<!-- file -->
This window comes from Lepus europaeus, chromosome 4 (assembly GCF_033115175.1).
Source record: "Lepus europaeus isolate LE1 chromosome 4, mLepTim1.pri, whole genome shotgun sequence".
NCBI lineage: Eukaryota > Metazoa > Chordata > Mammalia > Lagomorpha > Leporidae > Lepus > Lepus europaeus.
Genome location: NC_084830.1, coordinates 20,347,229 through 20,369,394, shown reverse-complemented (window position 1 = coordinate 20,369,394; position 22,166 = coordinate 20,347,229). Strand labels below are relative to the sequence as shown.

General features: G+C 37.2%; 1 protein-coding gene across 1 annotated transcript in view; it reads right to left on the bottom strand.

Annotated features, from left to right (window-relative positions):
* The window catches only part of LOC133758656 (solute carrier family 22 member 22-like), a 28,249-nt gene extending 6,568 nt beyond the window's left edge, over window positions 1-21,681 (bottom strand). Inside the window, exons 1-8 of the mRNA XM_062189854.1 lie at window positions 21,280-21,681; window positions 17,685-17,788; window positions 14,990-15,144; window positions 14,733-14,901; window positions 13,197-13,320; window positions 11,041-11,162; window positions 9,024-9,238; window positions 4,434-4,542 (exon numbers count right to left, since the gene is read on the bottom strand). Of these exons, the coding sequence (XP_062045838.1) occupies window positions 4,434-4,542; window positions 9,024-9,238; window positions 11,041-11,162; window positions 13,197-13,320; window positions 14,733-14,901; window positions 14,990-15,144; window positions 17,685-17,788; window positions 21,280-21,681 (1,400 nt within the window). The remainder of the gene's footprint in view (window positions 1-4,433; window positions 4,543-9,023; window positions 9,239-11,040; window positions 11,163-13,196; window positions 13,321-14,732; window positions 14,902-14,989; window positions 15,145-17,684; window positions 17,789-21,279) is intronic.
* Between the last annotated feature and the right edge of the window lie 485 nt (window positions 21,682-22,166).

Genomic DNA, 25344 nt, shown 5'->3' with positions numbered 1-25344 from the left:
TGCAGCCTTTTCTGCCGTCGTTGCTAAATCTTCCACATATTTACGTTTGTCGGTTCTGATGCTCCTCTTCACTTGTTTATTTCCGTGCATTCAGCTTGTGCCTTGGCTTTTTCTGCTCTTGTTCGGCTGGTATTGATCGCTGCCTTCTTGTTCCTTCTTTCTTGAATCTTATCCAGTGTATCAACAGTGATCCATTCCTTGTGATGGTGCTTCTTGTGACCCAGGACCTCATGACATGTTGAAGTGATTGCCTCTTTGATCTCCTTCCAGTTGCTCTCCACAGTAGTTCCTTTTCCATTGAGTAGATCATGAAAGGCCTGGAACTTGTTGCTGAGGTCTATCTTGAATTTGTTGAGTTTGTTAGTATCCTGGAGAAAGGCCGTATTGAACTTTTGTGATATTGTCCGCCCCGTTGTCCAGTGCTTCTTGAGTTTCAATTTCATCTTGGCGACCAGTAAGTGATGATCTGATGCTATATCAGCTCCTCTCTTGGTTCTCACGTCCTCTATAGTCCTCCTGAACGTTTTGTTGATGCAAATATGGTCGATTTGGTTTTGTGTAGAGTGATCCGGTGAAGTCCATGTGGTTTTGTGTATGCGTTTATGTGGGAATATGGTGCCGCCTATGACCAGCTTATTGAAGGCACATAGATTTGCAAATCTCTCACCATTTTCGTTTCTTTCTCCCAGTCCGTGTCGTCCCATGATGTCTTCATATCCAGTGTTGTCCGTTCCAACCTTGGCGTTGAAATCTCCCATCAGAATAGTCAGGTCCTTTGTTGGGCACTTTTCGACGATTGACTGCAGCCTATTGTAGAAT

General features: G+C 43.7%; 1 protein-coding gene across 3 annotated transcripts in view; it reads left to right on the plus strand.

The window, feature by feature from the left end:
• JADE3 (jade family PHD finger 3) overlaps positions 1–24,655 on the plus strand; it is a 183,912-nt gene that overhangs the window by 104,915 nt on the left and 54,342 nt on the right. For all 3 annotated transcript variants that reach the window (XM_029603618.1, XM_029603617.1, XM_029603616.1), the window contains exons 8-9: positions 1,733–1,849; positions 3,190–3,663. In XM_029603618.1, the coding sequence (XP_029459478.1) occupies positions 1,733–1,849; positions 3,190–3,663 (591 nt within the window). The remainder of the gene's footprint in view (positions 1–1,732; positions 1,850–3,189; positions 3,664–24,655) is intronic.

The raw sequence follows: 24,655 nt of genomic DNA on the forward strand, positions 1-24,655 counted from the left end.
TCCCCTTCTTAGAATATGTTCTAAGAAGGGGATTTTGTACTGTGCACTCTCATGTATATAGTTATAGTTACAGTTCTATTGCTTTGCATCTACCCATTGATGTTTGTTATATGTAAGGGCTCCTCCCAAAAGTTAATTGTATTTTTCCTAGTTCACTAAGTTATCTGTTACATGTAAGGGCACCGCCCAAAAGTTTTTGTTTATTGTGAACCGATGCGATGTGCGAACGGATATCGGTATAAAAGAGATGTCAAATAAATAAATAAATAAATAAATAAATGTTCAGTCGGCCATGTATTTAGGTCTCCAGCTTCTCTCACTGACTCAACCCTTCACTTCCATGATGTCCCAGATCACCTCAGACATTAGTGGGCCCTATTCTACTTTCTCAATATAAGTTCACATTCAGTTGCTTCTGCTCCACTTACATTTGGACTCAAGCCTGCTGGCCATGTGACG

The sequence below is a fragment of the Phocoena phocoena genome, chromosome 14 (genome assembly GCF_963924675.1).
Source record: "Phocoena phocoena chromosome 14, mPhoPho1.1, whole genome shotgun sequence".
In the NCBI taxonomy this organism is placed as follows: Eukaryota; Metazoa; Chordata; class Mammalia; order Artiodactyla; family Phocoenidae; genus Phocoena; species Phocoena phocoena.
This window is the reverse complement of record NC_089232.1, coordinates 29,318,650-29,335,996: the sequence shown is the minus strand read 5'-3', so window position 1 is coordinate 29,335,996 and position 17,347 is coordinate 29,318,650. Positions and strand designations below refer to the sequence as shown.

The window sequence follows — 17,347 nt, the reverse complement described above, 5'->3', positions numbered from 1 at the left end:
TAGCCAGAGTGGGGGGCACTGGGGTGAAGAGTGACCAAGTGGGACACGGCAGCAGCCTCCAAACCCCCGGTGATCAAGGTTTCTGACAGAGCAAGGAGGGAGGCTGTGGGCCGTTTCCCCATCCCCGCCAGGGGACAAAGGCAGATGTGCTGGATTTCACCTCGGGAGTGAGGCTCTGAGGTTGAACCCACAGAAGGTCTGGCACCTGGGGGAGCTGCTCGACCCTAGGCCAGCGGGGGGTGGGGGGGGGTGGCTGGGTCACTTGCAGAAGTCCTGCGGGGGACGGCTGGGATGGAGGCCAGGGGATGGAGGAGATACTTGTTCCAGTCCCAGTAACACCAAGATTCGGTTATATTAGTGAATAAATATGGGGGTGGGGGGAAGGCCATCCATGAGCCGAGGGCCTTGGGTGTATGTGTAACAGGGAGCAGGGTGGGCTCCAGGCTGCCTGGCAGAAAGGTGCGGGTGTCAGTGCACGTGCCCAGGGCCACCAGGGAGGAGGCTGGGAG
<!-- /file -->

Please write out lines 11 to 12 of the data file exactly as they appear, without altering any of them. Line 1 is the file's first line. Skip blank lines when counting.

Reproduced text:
General features: G+C 43.7%; 1 protein-coding gene across 3 annotated transcripts in view; it reads left to right on the plus strand.

The window, feature by feature from the left end: